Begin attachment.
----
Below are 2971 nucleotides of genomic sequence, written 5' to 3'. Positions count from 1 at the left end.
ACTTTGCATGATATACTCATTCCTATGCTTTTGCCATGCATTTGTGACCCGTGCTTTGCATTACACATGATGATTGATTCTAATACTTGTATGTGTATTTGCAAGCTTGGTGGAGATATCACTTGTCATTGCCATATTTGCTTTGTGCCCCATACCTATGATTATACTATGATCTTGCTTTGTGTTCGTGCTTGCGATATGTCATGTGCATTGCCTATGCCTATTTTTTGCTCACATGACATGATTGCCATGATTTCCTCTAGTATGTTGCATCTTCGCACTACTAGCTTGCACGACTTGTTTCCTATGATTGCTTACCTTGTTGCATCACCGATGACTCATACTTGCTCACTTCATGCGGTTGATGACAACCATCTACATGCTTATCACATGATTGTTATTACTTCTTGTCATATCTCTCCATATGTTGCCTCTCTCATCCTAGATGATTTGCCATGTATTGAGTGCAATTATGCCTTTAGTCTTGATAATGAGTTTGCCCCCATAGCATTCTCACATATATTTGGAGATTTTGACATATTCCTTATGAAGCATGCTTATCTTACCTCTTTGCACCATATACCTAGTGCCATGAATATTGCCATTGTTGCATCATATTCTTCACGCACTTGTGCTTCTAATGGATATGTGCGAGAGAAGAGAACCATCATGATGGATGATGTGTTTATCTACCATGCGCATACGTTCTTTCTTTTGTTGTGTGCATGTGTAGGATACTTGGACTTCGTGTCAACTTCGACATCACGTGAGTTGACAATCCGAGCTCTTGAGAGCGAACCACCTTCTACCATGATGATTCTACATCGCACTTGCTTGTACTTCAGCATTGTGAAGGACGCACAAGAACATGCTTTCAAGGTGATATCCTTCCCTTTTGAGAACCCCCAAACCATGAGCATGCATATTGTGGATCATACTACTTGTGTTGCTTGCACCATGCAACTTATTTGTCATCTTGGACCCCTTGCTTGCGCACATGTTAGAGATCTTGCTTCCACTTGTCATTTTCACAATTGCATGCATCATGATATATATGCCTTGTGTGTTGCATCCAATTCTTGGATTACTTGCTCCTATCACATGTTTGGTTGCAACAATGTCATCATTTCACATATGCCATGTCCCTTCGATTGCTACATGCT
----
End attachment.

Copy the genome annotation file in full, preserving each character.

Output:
Below are 2971 nucleotides of genomic sequence, written 5' to 3'. Positions count from 1 at the left end.
ACTTTGCATGATATACTCATTCCTATGCTTTTGCCATGCATTTGTGACCCGTGCTTTGCATTACACATGATGATTGATTCTAATACTTGTATGTGTATTTGCAAGCTTGGTGGAGATATCACTTGTCATTGCCATATTTGCTTTGTGCCCCATACCTATGATTATACTATGATCTTGCTTTGTGTTCGTGCTTGCGATATGTCATGTGCATTGCCTATGCCTATTTTTTGCTCACATGACATGATTGCCATGATTTCCTCTAGTATGTTGCATCTTCGCACTACTAGCTTGCACGACTTGTTTCCTATGATTGCTTACCTTGTTGCATCACCGATGACTCATACTTGCTCACTTCATGCGGTTGATGACAACCATCTACATGCTTATCACATGATTGTTATTACTTCTTGTCATATCTCTCCATATGTTGCCTCTCTCATCCTAGATGATTTGCCATGTATTGAGTGCAATTATGCCTTTAGTCTTGATAATGAGTTTGCCCCCATAGCATTCTCACATATATTTGGAGATTTTGACATATTCCTTATGAAGCATGCTTATCTTACCTCTTTGCACCATATACCTAGTGCCATGAATATTGCCATTGTTGCATCATATTCTTCACGCACTTGTGCTTCTAATGGATATGTGCGAGAGAAGAGAACCATCATGATGGATGATGTGTTTATCTACCATGCGCATACGTTCTTTCTTTTGTTGTGTGCATGTGTAGGATACTTGGACTTCGTGTCAACTTCGACATCACGTGAGTTGACAATCCGAGCTCTTGAGAGCGAACCACCTTCTACCATGATGATTCTACATCGCACTTGCTTGTACTTCAGCATTGTGAAGGACGCACAAGAACATGCTTTCAAGGTGATATCCTTCCCTTTTGAGAACCCCCAAACCATGAGCATGCATATTGTGGATCATACTACTTGTGTTGCTTGCACCATGCAACTTATTTGTCATCTTGGACCCCTTGCTTGCGCACATGTTAGAGATCTTGCTTCCACTTGTCATTTTCACAATTGCATGCATCATGATATATATGCCTTGTGTGTTGCATCCAATTCTTGGATTACTTGCTCCTATCACATGTTTGGTTGCAACAATGTCATCATTTCACATATGCCATGTCCCTTCGATTGCTACATGCT